Bottom line, there is no better exit strategy from owning a franchise unit than selling it. Only this option gives you the ability to retain the equity you built into the unit as well as cash out on your initial investment.

For the smart franchisee, this is your long-term goal.

I understand it’s an odd thing to consider entering into the process. When you first sign that mountain of paperwork necessary to open your franchise unit, the endless optimism and adrenaline fools you into believing that you will enjoy this role for eternity. Regardless of how much you enjoy running the business, someday you will look to move on or grow weary of the day to day. From retirement to navigating health concerns, business franchisees will at some point need to step away from the business.

Unfortunately, what many franchisees don’t realize is that the ability to sell your unit is largely defined by the actions you take setting up your business. You need to ensure that your FDD covers three different possible exit scenarios, including transferring (or selling), death, and termination. If you’re in the early stages, check out the best strategy for approaching each of these situations in the FDD.

For those franchisees that are on the other side, looking to move on from their franchisee unit, here are several things to know about the exiting process when you sell.

Understanding Your FDD and Lease Terms

Each franchise builds in specific terms for selling or terminating a franchise agreement. Ideally, you would have reviewed these prior to signing to ensure you had the ability to sell later on. Assuming you did, it’s still important to review the specifics with a lawyer to avoid any missteps throughout the process and garner franchisor approval when necessary.

You also need to account for any transfer fee contained in the franchise agreement when selling your franchise. Many franchisors institute a flat transfer fee of $5,000-$10,000, although it’s not uncommon to see the FDD state that the transfer fee will be a percentage of the then current franchise fee. Buyers and sellers work out the specifics of who pays the transfer fee in the letter of intent. Many times they will split the fee or each cover a percentage.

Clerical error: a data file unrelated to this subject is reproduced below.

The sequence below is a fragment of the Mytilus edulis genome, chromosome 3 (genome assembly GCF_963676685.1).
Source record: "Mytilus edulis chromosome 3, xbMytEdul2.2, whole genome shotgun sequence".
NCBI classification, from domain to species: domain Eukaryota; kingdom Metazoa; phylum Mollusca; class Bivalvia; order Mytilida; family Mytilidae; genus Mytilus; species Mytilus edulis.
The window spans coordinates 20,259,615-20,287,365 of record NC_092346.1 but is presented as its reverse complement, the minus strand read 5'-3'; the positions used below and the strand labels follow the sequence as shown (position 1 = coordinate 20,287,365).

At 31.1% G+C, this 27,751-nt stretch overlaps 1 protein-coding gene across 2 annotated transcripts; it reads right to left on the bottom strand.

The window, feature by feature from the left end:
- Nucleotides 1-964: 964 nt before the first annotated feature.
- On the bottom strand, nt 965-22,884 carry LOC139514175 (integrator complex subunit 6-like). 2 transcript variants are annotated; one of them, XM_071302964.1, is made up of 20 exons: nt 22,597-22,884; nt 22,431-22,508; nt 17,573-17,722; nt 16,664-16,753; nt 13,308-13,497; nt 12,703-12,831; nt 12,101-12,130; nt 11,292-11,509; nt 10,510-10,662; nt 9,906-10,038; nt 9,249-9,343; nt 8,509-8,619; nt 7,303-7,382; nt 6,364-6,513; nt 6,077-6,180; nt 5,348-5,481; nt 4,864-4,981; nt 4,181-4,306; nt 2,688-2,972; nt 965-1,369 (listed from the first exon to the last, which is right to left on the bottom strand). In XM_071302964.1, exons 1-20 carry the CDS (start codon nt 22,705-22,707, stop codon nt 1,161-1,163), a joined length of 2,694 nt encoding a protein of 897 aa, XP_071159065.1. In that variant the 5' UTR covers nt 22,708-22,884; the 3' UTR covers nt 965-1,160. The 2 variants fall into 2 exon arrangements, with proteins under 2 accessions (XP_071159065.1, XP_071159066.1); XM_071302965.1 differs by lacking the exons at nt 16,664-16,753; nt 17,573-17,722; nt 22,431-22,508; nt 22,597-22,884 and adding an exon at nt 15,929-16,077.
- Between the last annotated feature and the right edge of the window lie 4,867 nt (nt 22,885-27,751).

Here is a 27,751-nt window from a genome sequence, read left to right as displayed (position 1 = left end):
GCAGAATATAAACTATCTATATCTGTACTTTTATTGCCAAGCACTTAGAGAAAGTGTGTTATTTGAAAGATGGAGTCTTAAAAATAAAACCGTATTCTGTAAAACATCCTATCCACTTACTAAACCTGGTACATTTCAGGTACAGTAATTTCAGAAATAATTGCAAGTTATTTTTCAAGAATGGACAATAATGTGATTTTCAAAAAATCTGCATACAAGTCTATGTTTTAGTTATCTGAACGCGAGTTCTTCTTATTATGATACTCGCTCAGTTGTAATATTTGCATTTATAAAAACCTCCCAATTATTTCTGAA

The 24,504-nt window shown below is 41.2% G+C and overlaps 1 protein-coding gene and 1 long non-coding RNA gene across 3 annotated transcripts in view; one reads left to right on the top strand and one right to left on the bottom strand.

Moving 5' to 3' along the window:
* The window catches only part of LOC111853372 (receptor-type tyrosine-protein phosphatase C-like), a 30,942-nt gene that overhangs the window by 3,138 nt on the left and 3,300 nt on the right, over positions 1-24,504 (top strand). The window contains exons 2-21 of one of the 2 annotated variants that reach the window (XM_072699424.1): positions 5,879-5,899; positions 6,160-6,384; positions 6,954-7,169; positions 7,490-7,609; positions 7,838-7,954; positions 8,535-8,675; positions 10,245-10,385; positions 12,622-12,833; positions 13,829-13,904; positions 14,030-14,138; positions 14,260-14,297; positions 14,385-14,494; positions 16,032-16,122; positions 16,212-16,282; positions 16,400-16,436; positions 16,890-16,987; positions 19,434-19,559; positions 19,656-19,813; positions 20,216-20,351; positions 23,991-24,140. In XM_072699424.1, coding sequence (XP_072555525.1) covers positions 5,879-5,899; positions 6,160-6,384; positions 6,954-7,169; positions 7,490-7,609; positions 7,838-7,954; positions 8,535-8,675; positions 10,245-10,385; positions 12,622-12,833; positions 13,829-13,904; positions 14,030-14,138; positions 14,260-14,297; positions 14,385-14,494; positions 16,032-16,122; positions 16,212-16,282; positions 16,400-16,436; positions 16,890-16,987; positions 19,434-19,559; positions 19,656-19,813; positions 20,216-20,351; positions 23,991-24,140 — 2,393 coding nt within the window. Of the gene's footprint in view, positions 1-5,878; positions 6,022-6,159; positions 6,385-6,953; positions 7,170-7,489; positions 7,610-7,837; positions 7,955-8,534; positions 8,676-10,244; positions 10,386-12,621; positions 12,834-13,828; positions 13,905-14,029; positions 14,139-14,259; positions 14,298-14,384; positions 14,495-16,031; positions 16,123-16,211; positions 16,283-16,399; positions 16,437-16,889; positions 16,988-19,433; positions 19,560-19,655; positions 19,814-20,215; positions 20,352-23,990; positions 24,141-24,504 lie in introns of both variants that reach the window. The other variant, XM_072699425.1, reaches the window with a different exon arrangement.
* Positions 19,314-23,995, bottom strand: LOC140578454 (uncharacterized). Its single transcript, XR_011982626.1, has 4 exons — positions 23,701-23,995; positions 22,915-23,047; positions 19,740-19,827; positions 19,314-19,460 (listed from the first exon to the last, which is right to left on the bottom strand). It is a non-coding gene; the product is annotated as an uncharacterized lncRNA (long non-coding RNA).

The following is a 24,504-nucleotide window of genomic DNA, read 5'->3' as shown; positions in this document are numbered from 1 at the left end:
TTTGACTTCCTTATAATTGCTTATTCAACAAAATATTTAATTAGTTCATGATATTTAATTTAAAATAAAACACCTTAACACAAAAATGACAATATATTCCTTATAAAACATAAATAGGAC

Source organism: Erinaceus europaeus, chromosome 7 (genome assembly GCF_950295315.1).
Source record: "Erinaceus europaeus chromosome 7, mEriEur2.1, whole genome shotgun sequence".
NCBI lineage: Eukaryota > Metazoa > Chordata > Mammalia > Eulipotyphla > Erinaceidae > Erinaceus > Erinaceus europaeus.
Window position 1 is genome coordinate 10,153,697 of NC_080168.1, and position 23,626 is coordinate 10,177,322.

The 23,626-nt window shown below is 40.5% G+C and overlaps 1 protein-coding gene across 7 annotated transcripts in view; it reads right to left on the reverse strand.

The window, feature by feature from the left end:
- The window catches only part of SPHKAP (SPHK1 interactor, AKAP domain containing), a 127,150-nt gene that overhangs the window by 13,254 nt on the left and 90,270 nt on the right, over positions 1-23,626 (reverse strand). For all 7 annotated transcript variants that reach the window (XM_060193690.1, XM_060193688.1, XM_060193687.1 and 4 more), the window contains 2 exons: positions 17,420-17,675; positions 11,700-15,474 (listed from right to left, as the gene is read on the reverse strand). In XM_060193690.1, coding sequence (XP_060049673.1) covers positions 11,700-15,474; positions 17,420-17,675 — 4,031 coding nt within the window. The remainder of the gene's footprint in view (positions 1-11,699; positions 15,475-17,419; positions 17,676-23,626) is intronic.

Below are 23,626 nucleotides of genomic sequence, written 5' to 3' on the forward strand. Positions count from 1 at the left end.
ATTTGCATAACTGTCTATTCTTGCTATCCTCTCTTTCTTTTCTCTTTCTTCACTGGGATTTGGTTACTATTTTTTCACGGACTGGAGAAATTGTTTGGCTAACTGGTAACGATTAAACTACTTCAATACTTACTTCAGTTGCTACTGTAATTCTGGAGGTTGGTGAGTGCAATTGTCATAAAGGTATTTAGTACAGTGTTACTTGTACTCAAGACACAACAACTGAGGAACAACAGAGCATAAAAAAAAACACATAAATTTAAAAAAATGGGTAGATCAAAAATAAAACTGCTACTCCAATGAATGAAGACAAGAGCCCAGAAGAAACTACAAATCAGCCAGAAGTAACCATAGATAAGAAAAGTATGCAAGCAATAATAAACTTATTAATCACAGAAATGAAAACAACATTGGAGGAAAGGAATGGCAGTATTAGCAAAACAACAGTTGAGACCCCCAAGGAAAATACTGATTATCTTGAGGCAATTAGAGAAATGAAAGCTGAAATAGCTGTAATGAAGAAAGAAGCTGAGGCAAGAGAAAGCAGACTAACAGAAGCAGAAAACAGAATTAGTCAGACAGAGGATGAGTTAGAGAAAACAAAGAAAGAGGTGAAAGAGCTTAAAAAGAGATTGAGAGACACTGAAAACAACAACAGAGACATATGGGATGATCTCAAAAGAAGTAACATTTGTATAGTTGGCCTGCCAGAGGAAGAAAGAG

The same level of scrutiny you invest into the FDD needs to be done for a brick and mortar lease. A prospective buyer will not look fondly at having to move their operations. In many ways, that constitutes starting over, completely undermining the benefits of purchasing an operating franchise.  Check out my list of must-have components of your real estate lease here.

Finding a Buyer

Know you don’t have to go this process alone. Many times a franchisee can work with a business broker or even the franchisor to find a suitable buyer.

While approaching the franchisor might seem an odd route, it’s not uncommon for franchisors to have buyers inquiring about purchasing an existing unit. Many prospective franchisees prefer to purchase an operating business. It takes out the guesswork of starting on their own and creates less risk on their investment.

Working with a broker will help reach a range of qualified prospects as well. It’s also worth checking to see if your franchise has already established a relationship with brokers in your region. These brokers will be adept at screening candidates, putting more qualified and serious candidates forward based on the specific needs of your franchise model.

Letter of Intent